To explain this in terms of science, the process of transformation lays down new neural pathways in the brain, but the old pathways don’t immediately disappear. They still linger on for a while until they fade away from disuse. So after a genuine transformation takes place, we might experience ourselves momentarily falling back into the same old ways of thinking and behaving.
But the difference is that after a transformative experience, those old behaviors are simply flash-backs, and stepping out of them now is as simple as choosing differently. (And as many of us have experienced, until we transform it is not at all that simple).
Ultimately the proof is in the pudding: will we end up feeling the same way in the same situation in the future, or in the long run do we find ourselves responding emotionally to life differently? Time will tell, if we pay attention (and are honest with ourselves).
The second litmus test of whether we are emotionally healing…or not…is how we feel in the process.
If whatever you are doing or experiencing is causing your emotions to become calm and peaceful as you are doing it, then you are almost certainly down-regulating rather than healing.
The difference between healing and down-regulating can be most succinctly summed up with these words: change and stasis.
You may have heard the saying that growth can only ever happen when we work our edge of discomfort. In every example I can think of, I find this to be true. Where we are comfortable, we are stagnating.
To illustrate this, think about your workout routine, or one you’ve had in the past. Do you become stronger and more fit while you are resting in between workouts? Or does strength and fitness require effort and discomfort?
Our comfort zone is where things stay the same, where we rest and relax. By definition, we are never challenged when we are in our comfort zone. Change, on the other hand, requires moving out of our comfort zone and into new and uncharted waters.
In the emotional realm, our comfort zone is our calm and steady baseline, where we feel mainly happiness and contentment (what many would call inner peace). Outside of this happy place is where our old hurts and painful feelings reside, and into these choppy waters we must go if we wish to truly heal.
Healing requires us to be willing to leave our calm baseline (our comfort zone), and feel instead all of the stormy emotions that make us really uncomfortable. And no wonder, if we consider that the true nature of healing is transformation. We cannot transform in our comfort zone!
But don’t get me wrong, being comfortable is important too.
Comfort and discomfort have a Yin and Yang balance, just like the healthy (and necessary) balance between resting and exercising.
It is natural and wise to retreat back into our comfort zone regularly, because that is where we rest, rejuvenate, and build up the strength and energy to be able to go back at it again.
And similarly, when the discomfort gets to be too much and the healing gets too intense, tools that help us down-regulate become invaluable.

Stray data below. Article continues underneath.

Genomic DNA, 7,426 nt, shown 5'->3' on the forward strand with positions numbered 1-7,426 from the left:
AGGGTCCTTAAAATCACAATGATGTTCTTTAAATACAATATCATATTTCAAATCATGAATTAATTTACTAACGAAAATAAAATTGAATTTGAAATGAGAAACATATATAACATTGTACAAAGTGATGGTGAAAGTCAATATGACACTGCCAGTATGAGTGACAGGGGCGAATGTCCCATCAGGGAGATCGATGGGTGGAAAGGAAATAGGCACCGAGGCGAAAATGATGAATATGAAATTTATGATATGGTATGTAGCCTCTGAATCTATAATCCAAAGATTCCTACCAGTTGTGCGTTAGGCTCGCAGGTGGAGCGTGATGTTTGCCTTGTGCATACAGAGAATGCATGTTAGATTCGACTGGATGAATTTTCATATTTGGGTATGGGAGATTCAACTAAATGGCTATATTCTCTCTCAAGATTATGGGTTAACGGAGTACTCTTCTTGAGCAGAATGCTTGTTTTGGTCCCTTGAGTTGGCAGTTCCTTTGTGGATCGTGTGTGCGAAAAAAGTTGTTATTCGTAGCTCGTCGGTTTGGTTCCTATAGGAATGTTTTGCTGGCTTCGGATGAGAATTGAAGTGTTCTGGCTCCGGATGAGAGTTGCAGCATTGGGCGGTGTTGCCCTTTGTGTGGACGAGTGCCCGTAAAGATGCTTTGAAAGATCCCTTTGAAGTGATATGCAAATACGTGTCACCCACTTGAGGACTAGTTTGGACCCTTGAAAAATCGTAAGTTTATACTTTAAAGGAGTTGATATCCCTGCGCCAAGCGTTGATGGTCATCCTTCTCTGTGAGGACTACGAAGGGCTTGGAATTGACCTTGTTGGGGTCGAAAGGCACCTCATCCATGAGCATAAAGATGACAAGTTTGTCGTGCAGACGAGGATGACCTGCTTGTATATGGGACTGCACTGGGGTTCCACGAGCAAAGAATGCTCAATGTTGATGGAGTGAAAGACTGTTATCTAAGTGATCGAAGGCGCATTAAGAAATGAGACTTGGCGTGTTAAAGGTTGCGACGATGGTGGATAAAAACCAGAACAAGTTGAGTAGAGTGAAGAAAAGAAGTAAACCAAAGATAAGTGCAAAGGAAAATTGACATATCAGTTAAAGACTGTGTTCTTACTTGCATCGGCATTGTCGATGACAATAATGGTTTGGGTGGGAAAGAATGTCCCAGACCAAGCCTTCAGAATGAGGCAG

Not only do they keep the discomfort at a manageable level so that we can successfully engage with our difficult emotions and “stay with” the process of healing, but they also give us much needed breaks when we simply need to rest.
And our emotions will naturally shift back to a peaceful and calm state once the healing is done! This shift is one of the clearest signs that we’ve succeeded in healing something… but we also need to be careful with this.
In the healing process, our emotions will also return to our normal baseline if we dissociate, get distracted, or otherwise lose the connection with what needs to heal. It takes a certain level of skill and honesty with ourselves to be able to discern the difference between losing the thread, and bringing the process of healing to completion.
True healing, just like all growth, requires being willing to work our edge of discomfort.
This is especially true when it comes to emotional healing. We simply cannot expect to transform our emotional state without diving deeply and engaging with the discomfort of our deepest and most difficult feelings.
And at the same time, practices that down-regulate us back to baseline are also an important part of the transformative process, in the way they help us to keep our emotions at a manageable level. Changing our emotional state at whim can also be very helpful in the process of establishing new habits and stabilizing new ways of being.
So by knowing the difference between healing and down-regulation, and how they each serve us in different ways, my hope is that we can choose to use them both wisely, as valuable tools in our journeys of growth and transformation.
What are your experiences with healing and returning to inner peace? I'd love to hear the wisdom you have to share.
And if you are unsure how to move forward in your emotional healing journey and could use some support, I’d be happy to hop on a free call with you to help you get your emotional ball rolling. You can book your free Emotional Breakthrough session here.